HER2-targeted Therapy: Research at UCLA in the 1980s led by Dr. Dennis Slamon demonstrated that up to 25% of breast cancer is characterized by production of too much of a protein called HER2, caused by a mutation in the cancer cell whereby there are too many copies of the HER2 gene in the cell. This discovery led to the development of medicines that target the HER2 protein on cancer cells. Cutting edge clinical trials of the first of these medicines, trastuzumab (Herceptin), were led by Slamon’s team at UCLA and the TRIO network. These studies showed that trastuzumab significantly improved the survival of women whose tumors have too much HER2 protein expressed. Women with HER2 normal tumors do not appear to benefit from this type of medicine. Since the FDA approval of trastuzumab in 1998, several other HER2-targeted therapies have been developed and FDA approved, including lapatinib (Tykerb®), pertuzumab (Perjeta®), and trastuzumab emtansine or T-DM1 (Kadcyla®).  UCLA and TRIO-US have led several of the studies that have led to the FDA approval of these drugs. Women with early-stage breast cancer that is HER2-positive (stage I-III) will be offered treatment with trastuzumab, and sometimes pertuzumab as well in combination with chemotherapy. Patients with stage IV breast cancer have all these HER2-targeted therapies available as either single agent treatment or in combination with chemotherapy, in combination with one another or in combination with endocrine therapy. In addition, clinical trials are ongoing and in development to evaluate newer therapies that target HER2. Patients with any stage of HER2-positive breast cancer who are interested in possibly receiving a new, targeted therapy should talk with their doctor about the availability of a clinical trial.

Chemotherapy is medicine, generally given intravenously that kills rapidly dividing cancer cells. In general it is not given daily, but instead periodically (once a week or once every three weeks for example). Sometimes a combination of different chemotherapy drugs will be used. Combination regimens are usually given in the neoadjuvant or adjuvant setting for non-metastatic disease. In HER2-positive breast cancer, chemotherapy is combined with HER2-targeted therapy. Examples of chemotherapy drugs commonly used in breast cancer include the taxanes [docetaxel (Taxotere), paclitaxel (Taxol), nab-paclitaxel (Abraxane)], anthracyclines (doxorubicin (Adriamycin), pegylated doxorubicin (Doxil), epirubicin), capecitabine (Xeloda), vinorelbine (Navelbine), gemcitabine (Gemzar), eribulin (Halaven), ixabepilone (Ixempra), cyclophosphamide (Cytoxan), and platinums (carboplatin or cisplatin).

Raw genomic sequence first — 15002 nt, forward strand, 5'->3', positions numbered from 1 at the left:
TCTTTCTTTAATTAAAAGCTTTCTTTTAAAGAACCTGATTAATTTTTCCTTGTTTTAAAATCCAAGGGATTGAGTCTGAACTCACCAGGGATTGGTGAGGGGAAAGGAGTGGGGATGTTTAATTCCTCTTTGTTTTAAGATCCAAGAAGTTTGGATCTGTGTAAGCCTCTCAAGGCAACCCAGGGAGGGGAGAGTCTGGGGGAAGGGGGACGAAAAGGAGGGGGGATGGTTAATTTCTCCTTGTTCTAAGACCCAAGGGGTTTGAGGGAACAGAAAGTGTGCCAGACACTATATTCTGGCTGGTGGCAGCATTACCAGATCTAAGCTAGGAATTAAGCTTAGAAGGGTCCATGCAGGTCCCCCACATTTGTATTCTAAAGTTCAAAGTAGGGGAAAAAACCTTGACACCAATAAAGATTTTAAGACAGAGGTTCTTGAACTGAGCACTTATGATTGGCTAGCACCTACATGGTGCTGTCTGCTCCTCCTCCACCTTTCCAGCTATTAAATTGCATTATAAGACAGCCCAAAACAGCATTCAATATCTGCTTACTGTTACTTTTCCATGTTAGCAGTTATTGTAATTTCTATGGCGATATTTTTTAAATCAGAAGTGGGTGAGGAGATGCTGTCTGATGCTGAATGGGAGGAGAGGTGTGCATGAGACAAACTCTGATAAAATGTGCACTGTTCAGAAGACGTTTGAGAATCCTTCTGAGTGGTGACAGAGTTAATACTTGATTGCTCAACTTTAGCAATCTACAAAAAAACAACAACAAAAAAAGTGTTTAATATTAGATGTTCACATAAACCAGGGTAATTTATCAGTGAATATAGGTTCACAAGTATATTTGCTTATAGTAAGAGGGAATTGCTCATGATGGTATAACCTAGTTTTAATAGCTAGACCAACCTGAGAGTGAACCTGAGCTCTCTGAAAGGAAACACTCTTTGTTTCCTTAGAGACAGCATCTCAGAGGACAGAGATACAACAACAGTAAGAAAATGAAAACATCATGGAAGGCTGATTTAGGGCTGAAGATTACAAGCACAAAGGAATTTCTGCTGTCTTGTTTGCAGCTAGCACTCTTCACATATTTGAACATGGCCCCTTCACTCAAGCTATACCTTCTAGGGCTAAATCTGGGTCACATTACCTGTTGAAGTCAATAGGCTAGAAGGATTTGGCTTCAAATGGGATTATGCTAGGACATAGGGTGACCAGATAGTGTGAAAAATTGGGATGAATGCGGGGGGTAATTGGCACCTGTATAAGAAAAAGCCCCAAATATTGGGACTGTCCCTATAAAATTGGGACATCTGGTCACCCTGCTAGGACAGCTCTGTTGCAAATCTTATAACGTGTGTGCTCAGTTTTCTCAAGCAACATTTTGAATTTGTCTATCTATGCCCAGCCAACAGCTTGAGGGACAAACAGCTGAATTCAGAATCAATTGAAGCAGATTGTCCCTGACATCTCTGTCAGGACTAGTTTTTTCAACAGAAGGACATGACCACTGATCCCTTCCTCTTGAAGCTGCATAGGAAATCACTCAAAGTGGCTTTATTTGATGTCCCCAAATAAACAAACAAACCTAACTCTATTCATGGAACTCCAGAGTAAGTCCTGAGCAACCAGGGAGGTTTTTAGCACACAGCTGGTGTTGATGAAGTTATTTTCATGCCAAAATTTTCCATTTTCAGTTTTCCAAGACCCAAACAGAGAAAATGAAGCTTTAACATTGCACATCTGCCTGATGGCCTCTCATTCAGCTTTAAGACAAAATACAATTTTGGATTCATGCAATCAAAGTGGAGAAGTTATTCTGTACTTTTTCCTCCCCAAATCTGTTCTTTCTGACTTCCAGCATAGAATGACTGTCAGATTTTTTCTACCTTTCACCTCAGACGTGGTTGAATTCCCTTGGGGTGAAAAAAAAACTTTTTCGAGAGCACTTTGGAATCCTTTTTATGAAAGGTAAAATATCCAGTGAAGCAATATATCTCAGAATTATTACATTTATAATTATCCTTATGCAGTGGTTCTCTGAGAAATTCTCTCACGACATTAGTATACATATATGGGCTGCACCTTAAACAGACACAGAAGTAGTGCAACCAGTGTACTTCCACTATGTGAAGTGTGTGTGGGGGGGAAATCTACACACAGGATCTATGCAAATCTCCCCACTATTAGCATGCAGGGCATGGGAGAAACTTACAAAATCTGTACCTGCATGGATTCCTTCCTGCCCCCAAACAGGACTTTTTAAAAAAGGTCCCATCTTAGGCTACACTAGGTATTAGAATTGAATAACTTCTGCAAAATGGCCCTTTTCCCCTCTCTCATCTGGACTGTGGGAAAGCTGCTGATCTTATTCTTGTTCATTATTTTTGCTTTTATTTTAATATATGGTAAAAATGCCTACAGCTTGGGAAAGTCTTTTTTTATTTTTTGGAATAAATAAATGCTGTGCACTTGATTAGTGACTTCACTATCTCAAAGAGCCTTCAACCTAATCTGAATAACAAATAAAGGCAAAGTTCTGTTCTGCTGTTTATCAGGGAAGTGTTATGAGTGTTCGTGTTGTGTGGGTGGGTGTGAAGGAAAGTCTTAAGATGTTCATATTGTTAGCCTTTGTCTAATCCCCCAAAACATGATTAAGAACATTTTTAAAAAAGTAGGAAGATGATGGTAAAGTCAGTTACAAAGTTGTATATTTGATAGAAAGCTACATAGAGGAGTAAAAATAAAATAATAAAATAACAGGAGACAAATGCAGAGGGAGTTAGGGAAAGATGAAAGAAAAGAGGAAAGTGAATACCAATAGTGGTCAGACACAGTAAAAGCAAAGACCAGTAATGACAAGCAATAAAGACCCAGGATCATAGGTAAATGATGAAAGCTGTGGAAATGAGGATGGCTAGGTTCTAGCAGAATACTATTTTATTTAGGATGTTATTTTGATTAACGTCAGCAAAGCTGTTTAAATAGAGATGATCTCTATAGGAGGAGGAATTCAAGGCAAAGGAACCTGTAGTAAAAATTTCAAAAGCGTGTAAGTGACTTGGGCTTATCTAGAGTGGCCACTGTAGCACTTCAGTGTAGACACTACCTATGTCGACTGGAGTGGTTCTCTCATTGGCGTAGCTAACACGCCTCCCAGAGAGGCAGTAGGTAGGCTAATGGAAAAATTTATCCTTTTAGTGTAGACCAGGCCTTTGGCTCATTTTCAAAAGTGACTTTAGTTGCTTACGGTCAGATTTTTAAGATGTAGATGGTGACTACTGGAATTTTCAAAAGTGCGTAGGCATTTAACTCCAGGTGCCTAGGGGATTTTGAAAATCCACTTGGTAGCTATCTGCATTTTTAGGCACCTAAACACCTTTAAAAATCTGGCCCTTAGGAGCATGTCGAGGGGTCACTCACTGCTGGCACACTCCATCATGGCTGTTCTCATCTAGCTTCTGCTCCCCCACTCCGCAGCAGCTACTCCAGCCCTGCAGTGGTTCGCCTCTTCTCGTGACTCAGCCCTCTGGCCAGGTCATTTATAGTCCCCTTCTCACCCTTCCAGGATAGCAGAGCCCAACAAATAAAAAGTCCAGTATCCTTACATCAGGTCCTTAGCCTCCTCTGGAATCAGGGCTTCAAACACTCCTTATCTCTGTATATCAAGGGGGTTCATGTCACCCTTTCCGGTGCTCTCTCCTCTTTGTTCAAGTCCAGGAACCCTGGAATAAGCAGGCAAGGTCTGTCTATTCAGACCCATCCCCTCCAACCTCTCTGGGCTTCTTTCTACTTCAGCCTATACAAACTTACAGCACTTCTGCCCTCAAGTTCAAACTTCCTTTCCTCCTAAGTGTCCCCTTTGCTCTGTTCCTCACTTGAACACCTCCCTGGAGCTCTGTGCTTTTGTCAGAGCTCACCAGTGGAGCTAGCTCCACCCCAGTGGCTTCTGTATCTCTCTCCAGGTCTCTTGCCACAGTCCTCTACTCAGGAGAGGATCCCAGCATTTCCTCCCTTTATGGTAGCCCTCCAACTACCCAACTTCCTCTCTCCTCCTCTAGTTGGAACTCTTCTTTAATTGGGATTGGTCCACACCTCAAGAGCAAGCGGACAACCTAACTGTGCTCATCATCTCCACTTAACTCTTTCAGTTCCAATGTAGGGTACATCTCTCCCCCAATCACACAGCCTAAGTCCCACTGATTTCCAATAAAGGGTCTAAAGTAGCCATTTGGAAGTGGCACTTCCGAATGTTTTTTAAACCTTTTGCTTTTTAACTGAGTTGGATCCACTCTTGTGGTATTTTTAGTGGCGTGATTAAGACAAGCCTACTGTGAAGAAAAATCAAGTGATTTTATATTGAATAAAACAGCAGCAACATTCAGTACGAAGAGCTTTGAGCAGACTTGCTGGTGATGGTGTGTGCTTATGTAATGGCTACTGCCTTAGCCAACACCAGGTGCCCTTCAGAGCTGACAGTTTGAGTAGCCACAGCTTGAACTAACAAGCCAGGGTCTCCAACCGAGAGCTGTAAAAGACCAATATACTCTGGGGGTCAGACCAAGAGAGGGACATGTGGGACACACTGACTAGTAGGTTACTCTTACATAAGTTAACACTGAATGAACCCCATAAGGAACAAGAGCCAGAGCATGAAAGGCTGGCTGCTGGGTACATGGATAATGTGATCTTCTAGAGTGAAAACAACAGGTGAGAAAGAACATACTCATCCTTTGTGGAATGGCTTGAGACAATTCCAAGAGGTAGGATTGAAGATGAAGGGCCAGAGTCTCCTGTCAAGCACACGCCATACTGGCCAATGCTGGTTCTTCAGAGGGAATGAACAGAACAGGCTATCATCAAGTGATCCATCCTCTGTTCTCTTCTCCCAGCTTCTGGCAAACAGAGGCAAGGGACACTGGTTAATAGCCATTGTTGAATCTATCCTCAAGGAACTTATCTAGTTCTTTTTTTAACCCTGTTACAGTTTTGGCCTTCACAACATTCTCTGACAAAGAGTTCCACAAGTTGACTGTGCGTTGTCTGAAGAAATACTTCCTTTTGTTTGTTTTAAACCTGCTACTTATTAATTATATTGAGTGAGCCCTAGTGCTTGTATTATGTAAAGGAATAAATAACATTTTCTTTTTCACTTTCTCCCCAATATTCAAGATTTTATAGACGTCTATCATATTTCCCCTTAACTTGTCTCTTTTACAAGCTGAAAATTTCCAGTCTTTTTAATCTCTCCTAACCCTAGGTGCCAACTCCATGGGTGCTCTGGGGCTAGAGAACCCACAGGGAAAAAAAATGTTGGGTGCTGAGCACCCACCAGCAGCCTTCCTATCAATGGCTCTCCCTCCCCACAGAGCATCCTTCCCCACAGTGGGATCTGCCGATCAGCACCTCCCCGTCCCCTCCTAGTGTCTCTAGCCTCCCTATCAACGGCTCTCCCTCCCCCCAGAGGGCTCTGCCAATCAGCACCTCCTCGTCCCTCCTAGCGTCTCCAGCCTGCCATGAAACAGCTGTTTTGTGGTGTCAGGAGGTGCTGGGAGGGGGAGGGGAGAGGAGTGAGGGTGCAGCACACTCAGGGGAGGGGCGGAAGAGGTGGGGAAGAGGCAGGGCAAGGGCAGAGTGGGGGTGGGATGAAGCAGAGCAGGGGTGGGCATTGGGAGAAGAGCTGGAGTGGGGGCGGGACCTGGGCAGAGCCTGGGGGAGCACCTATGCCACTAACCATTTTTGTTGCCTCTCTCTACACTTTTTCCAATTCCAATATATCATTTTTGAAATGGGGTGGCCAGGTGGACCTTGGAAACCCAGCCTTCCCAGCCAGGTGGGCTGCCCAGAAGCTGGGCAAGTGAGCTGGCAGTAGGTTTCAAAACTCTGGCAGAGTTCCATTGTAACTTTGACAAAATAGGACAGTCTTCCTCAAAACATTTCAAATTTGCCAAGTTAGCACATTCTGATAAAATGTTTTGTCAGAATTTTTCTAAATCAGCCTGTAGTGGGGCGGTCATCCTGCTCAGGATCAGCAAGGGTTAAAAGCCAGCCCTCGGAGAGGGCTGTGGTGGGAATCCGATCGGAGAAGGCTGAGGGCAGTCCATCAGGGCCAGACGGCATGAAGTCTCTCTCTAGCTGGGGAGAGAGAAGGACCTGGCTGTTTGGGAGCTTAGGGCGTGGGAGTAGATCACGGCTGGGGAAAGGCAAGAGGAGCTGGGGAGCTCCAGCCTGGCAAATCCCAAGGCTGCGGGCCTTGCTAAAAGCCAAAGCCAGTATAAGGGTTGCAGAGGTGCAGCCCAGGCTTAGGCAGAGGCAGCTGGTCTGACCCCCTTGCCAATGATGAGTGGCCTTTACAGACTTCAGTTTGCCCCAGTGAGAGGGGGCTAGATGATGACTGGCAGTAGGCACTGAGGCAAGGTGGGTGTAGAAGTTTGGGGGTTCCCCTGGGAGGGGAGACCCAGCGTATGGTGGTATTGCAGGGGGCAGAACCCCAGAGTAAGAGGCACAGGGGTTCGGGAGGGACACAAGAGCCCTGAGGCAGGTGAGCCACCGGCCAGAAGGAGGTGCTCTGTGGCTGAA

CDK4/6 inhibitors: Recently, laboratory work performed at UCLA demonstrated that some breast cancers are very sensitive to a drug that inhibits a protein called cyclin dependent kinase 4/6 (CDK4/6). This discovery led to several clinical trials (run by UCLA and in the TRIO network) that showed the use of a CDK4/6 inhibitor called palbociclib (Ibrance) in combination with endocrine therapy improves outcomes for patients with hormone receptor positive metastatic breast cancer. This drug was FDA approved in February 2015 for metastatic ER+ disease. Other inhibitors of CDK4/6 are currently being evaluated in clinical trials. In addition, these promising therapies are also being evaluated in early stage (stage I-III) breast cancer in clinical trials. Several clinical trials of CDK4/6 inhibitors are open at UCLA and in the TRIO-US network.

mTOR inhibitors: Some patients may benefit from a medicine that targets a protein called mammalian target of rapamycin (mTOR). This protein can make some breast cancers resistant to endocrine therapy. One drug, everolimus (Afinitor) has been FDA approved for hormone receptor positive metastatic breast cancer in post-menopausal patients in combination with exemestane. This combination was shown to improve the length of time that disease remained under control in patients whose disease had grown (progressed) on an aromatase inhibitor. Clinical trials are evaluating this and other medicines that target the mTOR pathway for other stages of breast cancer.

Bone modifying therapy are medicines used to strengthen the bone. They include drugs such as bisphosphonates [for example: alendronate (Fosamax), clodronate (Bonefos), pamidronate (Aredia), ibandronate (Boniva), and zoledronic acid (Reclast or Zometa)] or the receptor activator of nuclear factor kappa B (RANK) ligand inhibitor, denosumab (Prolia or Xgeva). These medicines may be used in early stage breast cancer to reduce bone loss from anti-estrogen endocrine therapy. There is mounting evidence that bisphosphonates may also reduce the risk of metastatic breast cancer in post-menopausal women diagnosed with early stage breast cancer. These drugs are also used in women with metastatic breast cancer that is involving the bone to reduce the risk of fracture.